What Are the Minimum Liability Car Insurance Requirements In Virginia?

You're are required to carry the following minimum amounts of liability car insurance coverage in Virginia (for policies in effect from January 1, 2022 through December 31, 2024):

  • $30,000 in liability coverage for bodily injury or death of one person in an accident caused by the owner/driver of the insured vehicle
  • $60,000 in liability coverage for total bodily injury or death liability in an accident caused by the owner/driver of the insured vehicle
  • $20,000 in liability coverage for property damage per accident caused by the owner/driver of the insured vehicle.

Note: These liability minimums are set to increase for car insurance policies in effect as of January 1, 2025. Check back here for details.

How Does Liability Car Insurance Coverage Work In Virginia?

Liability coverage pays the medical bills, property damage bills, and other costs of drivers, passengers, and pedestrians who are injured or have their vehicle damaged in a car accident you cause, up to coverage limits.

You can (and in some situations should) carry more coverage to protect you in case a serious crash results in significant car accident injuries and vehicle damage. Once policy limits are exhausted, you are personally on the financial hook, so higher insurance limits can help protect your personal assets in the event of a serious crash.

Your liability coverage will kick in if any family member is driving your vehicle, or if you've given someone else permission to use it. It will likely also cover you if you get into an accident in a rental car.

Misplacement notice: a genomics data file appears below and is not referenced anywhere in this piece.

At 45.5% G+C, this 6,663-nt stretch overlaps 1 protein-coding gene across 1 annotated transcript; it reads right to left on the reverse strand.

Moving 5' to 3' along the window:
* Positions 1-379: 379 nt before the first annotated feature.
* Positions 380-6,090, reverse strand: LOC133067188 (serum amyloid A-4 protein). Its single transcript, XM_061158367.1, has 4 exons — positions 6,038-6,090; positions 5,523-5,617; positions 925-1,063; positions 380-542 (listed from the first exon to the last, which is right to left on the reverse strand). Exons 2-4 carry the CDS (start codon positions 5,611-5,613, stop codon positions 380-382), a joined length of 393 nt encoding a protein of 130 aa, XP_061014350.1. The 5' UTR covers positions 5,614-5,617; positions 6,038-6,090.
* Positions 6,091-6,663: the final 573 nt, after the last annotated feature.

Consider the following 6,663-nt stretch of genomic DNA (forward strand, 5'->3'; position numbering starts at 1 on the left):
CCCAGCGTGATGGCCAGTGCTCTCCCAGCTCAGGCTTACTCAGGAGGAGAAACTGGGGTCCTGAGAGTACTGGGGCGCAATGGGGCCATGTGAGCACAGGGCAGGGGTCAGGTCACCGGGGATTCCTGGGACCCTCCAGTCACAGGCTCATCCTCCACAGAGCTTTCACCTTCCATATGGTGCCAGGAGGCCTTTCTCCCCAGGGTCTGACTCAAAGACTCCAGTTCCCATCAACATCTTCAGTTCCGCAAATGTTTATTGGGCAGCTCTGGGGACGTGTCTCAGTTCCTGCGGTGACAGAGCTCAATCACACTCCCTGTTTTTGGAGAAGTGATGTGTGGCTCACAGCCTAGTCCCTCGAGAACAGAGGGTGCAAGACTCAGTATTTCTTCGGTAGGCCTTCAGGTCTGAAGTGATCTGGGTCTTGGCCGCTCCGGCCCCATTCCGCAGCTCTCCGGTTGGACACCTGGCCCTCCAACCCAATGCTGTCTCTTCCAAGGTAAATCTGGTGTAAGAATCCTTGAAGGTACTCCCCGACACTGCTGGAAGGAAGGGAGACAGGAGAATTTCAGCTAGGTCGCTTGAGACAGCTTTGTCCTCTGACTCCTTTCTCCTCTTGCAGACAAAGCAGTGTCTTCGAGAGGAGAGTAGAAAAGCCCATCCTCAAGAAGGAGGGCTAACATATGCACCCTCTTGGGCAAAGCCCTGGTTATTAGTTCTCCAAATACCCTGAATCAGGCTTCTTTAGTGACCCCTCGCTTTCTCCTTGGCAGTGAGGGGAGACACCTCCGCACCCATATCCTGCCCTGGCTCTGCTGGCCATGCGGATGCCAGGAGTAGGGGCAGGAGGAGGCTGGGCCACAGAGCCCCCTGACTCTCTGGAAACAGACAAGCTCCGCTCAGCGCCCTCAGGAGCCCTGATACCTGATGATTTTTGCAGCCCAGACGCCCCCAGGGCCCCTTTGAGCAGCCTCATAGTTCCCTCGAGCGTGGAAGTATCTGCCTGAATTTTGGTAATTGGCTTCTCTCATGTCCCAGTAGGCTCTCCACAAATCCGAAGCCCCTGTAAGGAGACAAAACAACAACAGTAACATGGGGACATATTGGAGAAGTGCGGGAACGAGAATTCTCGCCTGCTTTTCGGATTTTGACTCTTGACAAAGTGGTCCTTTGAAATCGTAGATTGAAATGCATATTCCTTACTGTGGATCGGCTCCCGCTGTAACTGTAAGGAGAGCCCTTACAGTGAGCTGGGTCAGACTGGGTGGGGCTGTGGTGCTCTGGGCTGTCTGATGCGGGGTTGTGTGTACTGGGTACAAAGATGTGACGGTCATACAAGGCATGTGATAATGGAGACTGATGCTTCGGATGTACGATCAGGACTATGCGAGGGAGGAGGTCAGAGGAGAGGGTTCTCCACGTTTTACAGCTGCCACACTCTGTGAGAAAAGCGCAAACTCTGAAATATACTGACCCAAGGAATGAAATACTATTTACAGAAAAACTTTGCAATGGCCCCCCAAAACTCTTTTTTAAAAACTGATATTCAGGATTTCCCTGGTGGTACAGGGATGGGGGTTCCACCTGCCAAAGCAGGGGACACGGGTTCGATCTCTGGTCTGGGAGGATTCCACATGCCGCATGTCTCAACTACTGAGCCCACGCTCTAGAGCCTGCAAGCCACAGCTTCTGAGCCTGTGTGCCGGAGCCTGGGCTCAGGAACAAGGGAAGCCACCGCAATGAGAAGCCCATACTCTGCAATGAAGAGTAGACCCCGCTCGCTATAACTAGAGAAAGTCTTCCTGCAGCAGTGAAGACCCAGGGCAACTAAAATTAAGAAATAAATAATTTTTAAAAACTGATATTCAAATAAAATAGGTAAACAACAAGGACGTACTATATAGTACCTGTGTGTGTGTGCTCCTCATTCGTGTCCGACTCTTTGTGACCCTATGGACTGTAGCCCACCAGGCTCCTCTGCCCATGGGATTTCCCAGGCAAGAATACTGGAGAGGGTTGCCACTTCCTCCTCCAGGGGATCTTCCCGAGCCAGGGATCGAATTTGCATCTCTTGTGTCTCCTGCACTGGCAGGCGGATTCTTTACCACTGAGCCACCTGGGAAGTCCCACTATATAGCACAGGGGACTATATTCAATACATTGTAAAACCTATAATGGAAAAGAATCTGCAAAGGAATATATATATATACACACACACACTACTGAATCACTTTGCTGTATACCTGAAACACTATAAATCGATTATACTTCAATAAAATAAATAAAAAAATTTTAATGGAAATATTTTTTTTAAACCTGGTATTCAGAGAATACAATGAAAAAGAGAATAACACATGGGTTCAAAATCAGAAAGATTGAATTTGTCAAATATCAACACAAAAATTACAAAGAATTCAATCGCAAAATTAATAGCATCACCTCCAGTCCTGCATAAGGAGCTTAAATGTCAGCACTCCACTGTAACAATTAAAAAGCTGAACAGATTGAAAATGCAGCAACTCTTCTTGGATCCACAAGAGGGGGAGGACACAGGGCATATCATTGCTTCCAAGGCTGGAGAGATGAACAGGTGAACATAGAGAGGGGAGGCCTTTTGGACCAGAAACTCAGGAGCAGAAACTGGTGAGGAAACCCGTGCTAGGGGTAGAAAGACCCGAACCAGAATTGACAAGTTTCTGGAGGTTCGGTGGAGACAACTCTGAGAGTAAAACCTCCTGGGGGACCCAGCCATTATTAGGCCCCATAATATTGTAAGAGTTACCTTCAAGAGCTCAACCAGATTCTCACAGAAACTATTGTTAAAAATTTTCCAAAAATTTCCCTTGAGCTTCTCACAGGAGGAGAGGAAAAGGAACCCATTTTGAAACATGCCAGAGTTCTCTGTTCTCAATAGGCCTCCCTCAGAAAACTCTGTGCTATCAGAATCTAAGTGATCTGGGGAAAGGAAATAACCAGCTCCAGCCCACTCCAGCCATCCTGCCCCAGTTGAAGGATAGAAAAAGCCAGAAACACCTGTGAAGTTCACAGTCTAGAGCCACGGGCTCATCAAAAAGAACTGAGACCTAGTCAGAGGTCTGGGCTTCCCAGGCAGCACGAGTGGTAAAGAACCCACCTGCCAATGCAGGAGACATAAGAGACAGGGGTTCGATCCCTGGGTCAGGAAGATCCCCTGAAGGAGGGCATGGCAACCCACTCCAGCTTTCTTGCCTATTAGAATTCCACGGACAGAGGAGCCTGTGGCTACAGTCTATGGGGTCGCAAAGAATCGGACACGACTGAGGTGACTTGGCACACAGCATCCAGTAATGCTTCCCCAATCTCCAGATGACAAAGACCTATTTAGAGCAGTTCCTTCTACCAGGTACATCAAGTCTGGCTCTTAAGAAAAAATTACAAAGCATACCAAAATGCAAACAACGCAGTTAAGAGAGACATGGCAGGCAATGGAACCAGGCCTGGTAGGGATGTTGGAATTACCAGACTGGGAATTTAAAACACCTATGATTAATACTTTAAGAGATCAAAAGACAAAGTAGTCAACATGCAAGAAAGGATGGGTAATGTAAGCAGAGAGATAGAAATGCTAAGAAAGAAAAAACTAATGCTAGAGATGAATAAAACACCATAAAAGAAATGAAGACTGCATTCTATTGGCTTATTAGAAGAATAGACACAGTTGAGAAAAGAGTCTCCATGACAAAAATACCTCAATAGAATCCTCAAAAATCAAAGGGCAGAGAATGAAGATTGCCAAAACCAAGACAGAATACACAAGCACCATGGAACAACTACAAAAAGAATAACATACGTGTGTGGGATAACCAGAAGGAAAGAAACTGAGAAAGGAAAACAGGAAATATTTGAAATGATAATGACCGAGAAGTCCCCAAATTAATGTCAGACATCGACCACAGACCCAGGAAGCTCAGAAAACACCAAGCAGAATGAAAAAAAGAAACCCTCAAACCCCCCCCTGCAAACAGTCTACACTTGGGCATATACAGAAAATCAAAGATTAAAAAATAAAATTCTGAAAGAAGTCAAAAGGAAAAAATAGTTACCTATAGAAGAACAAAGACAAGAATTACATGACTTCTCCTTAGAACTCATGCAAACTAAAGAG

Remember that liability coverage doesn't apply to your own injuries or vehicle damage after a Virginia car accident. You'll need different (additional) coverage for that if you're involved in a car accident and no one else's coverage applies to your losses.

For example, collision coverage (optional in Virginia) can pay for repairs to (or replacement of) your damaged vehicle after a car accident. Note that collision or comprehensive coverage might be required under the terms of a vehicle lease or financing agreement.

Is Uninsured Motorist Coverage Required in Virginia?

Yes. Under Virginia law, your car insurance policy must include uninsured motorist (UIM) coverage, which applies to pay for your medical bills and other accident-related losses when you're in a crash caused by an uninsured driver. The required UIM coverage minimums are the same as the liability minimums outlined above ($30,000/$60,000 for injuries or death, and $20,000 for property damage).